Architecture

architecture

Preprocessing

cmix uses a transformation on three types of data:

  1. Binary executables
  2. Natural language text
  3. Images

The preprocessor uses separate components for detecting the type of data and actually doing the transformation.

For images and binary executables, I used code for detection and transformation from the open source paq8pxd program.

I wrote my own code for detecting natural language text. For transforming the text, I used code from the open source paq8hp12any program. This uses an English dictionary and a word replacing transform. The dictionary is 463,903 bytes.

As seen on the Silesia benchmark, additional preprocessing using the precomp program can improve cmix compression on some files.

Model Prediction

cmix v16 uses a total of 2,011 independent models. There are a variety of different types of models, some specialized for certain types of data such as text, executables, or images. For each bit of input data, each model outputs a single floating point number, representing the probability that the next bit of data will be a 1. The majority of the models come from other open source compression programs: paq8l, paq8pxd, and paq8hp12any.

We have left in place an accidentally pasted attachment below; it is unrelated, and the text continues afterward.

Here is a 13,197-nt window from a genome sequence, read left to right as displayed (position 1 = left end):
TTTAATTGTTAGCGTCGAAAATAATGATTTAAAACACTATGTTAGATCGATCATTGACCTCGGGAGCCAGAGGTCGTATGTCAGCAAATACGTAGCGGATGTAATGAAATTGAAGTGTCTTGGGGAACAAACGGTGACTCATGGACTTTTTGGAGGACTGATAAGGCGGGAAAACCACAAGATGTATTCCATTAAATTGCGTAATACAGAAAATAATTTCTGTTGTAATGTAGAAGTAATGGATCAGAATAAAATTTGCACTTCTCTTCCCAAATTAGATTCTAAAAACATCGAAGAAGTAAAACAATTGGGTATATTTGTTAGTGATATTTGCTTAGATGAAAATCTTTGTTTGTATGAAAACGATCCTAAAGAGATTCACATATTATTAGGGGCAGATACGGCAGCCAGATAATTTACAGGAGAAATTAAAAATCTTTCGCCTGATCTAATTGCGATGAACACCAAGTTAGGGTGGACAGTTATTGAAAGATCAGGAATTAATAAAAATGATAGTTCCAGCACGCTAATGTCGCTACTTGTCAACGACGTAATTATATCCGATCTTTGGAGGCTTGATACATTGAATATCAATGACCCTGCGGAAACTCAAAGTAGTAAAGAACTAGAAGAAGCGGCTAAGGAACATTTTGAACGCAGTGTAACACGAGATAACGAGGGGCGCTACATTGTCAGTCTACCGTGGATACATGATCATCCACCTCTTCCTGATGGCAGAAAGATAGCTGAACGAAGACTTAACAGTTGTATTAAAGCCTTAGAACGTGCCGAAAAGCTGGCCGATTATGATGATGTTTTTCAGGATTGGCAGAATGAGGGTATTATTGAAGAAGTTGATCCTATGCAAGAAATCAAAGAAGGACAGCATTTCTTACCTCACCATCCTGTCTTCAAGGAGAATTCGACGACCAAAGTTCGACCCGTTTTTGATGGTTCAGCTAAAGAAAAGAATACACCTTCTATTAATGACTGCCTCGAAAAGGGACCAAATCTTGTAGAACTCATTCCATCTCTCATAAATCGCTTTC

LSTM Mixer

architecture

The byte-level mixer uses long short-term memory (LSTM) trained using backpropagation through time. It uses Adam optimization with learning rate decay. The LSTM forget and input gates are coupled. I created another project called lstm-compress which compresses data using only LSTM. lstm-compress results are posted on the Large Text Compression Benchmark.

Context Mixing

mixer

cmix uses a similar neural network architecture to paq8. This architecture is also known as a gated linear network. cmix uses three layers of weights.

Acknowledgements

Thanks to AI Grant for funding cmix.

cmix uses ideas and source code from many people in the data compression community. Here are some of the major contributors: